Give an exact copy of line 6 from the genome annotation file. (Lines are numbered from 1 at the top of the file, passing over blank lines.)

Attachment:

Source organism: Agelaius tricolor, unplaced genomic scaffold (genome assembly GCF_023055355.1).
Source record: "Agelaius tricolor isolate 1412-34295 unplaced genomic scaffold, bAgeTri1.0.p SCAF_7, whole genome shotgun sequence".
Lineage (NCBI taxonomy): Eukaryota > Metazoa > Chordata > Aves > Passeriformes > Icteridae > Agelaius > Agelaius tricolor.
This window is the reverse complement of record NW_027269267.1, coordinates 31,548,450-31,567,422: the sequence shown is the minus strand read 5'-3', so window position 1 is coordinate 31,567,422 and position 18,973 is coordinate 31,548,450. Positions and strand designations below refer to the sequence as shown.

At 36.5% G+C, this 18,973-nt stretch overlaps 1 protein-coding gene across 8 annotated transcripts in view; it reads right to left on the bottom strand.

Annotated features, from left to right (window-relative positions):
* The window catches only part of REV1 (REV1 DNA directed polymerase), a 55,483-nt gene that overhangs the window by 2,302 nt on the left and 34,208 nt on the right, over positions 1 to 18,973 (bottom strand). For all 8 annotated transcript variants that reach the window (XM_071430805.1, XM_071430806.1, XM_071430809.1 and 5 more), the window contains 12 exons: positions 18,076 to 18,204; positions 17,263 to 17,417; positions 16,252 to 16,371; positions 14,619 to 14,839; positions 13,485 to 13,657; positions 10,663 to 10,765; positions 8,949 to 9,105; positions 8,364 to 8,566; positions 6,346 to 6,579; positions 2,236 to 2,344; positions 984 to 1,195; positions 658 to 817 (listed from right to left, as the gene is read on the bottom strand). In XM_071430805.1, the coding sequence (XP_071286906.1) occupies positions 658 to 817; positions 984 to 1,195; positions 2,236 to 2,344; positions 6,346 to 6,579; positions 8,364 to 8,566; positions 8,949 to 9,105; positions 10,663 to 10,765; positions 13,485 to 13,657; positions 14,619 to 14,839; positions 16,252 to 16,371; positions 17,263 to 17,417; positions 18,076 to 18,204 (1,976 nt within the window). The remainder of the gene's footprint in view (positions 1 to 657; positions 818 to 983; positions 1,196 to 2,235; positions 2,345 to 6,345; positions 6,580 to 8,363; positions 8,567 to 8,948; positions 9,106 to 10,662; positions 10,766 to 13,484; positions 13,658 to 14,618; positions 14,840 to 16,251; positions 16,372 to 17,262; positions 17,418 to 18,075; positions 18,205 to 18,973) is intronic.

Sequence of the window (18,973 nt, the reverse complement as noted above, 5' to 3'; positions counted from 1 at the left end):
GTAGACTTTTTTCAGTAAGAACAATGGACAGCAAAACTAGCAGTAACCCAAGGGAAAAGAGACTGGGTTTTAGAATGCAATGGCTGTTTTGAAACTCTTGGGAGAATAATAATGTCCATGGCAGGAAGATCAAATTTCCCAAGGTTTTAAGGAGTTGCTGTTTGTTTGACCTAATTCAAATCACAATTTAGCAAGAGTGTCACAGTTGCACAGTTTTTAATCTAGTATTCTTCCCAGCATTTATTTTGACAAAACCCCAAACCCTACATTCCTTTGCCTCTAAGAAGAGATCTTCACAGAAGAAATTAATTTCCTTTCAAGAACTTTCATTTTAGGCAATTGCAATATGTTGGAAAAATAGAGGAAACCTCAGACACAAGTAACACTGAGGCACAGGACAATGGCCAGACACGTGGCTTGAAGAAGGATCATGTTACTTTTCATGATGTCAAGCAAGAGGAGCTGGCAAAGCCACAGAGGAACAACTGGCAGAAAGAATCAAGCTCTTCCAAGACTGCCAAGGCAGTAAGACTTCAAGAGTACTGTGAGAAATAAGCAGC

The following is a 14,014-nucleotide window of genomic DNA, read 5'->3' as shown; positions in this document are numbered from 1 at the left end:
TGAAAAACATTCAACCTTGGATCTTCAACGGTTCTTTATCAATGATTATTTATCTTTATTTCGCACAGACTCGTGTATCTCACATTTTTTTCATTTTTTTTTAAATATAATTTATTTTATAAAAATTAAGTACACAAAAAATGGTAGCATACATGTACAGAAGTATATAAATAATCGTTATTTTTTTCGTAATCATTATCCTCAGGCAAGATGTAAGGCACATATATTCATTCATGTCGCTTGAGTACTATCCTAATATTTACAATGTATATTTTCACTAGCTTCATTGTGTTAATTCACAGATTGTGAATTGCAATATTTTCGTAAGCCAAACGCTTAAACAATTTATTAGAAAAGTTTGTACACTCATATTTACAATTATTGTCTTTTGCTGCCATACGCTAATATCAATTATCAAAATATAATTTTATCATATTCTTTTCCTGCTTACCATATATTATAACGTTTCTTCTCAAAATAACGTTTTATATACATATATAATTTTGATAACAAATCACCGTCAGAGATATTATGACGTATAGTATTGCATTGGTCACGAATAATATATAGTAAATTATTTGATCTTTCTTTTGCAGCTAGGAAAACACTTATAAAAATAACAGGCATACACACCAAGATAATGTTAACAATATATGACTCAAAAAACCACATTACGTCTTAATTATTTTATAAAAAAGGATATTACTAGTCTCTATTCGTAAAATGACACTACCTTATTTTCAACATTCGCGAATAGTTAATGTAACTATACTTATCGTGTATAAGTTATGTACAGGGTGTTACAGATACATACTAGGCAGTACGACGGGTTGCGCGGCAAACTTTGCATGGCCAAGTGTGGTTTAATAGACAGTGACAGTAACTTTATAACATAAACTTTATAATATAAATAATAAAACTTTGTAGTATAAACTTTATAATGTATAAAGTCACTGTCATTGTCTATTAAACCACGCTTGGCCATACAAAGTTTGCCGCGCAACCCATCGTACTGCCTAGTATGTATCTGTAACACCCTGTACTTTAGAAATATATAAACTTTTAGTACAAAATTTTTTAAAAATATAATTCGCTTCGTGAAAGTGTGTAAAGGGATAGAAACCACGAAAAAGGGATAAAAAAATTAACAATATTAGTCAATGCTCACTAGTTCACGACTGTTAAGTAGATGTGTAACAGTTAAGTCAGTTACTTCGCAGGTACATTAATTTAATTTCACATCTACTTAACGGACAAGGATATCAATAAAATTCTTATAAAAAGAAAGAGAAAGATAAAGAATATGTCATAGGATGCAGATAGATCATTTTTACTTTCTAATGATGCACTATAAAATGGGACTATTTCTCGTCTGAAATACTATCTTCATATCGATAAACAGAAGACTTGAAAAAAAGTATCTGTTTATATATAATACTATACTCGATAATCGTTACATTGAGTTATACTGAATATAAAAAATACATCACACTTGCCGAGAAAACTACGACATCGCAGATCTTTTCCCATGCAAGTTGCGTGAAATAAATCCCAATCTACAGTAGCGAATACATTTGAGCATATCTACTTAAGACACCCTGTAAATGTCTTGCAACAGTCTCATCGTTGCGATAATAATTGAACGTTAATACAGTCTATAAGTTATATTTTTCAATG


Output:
Annotated features, from left to right (window-relative positions):